Ms. Brodie cast her vote early for Mr. Fetterman. “He doesn’t look like a guy who walked out of an Ivy League school,” she said. “He’s going to connect with different kinds of voters.”
At a recent debate, Mr. Lamb said he knew how swing voters felt about many issues. “They’re looking for stability and caution in their leadership,” he said.
But that message, with its echoes of Mr. Biden’s 2020 campaign, may be outdated.
Brendan McPhillips, who ran the Biden campaign in Pennsylvania, said Democratic voters are looking for something different: candidates committed to fighting a Republican Party they view as lurching dangerously to the right. While both Mr. Lamb and Mr. Fetterman support eliminating the Senate filibuster to pass Democratic priorities, Mr. Fetterman has gone further by making a frequent target of Mr. Manchin, the Democrat who has blocked filibuster reform.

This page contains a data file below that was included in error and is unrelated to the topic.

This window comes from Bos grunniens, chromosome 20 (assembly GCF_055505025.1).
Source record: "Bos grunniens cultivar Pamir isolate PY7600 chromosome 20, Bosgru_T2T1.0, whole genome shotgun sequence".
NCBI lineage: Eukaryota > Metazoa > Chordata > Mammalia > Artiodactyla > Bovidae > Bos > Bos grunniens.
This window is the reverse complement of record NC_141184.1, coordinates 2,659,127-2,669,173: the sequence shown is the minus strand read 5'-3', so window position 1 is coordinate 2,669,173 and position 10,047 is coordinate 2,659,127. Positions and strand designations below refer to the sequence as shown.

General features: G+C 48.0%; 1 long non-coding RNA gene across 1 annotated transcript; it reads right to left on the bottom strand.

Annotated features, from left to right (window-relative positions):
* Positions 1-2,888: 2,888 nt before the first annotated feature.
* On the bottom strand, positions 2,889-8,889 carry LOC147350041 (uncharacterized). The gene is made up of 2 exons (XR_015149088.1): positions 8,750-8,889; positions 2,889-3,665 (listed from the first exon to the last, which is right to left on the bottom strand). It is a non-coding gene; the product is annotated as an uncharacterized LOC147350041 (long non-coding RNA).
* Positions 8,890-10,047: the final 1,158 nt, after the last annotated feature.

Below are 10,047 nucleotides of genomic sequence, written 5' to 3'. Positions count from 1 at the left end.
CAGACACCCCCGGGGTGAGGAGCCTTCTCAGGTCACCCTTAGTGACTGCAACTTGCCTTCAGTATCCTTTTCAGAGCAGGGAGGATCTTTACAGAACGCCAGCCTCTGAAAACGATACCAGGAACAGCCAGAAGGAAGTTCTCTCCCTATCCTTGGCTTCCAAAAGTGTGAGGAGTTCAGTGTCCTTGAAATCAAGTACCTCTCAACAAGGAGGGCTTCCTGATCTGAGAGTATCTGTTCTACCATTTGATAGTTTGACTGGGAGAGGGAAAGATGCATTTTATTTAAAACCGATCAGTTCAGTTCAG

Mr. McPhillips said that caution was the wrong message for the Democratic base today. “The stakes could not be higher,” he said. “We’re running against literal fascists. We need to reach for bolder ideas.”
From the outset, Mr. Lamb’s fund-raising couldn’t compete with Mr. Fetterman’s appeal to a national cohort of small online donors. After launching its first TV ads in March, the Lamb campaign was forced to take them off the air for almost all of April, a crucial month when voters were tuning in to the race. The campaign returned to TV late in April, and during the first week of May it spent $543,600 for ads in Philadelphia and Pittsburgh, according to AdImpact, an ad-tracking firm.
Mr. Fetterman’s TV ads have run continuously since March. He spent $537,000 in the first week of May, reaching the state’s two major cities as well as Wilkes-Barre and Harrisburg.
Some strategists said Mr. Lamb should have been aggressively attacking Mr. Fetterman in his ads — especially over a 2013 incident when Mr. Fetterman, who was the mayor of the town of Braddock at the time, brandished a shotgun to stop an unarmed Black jogger.
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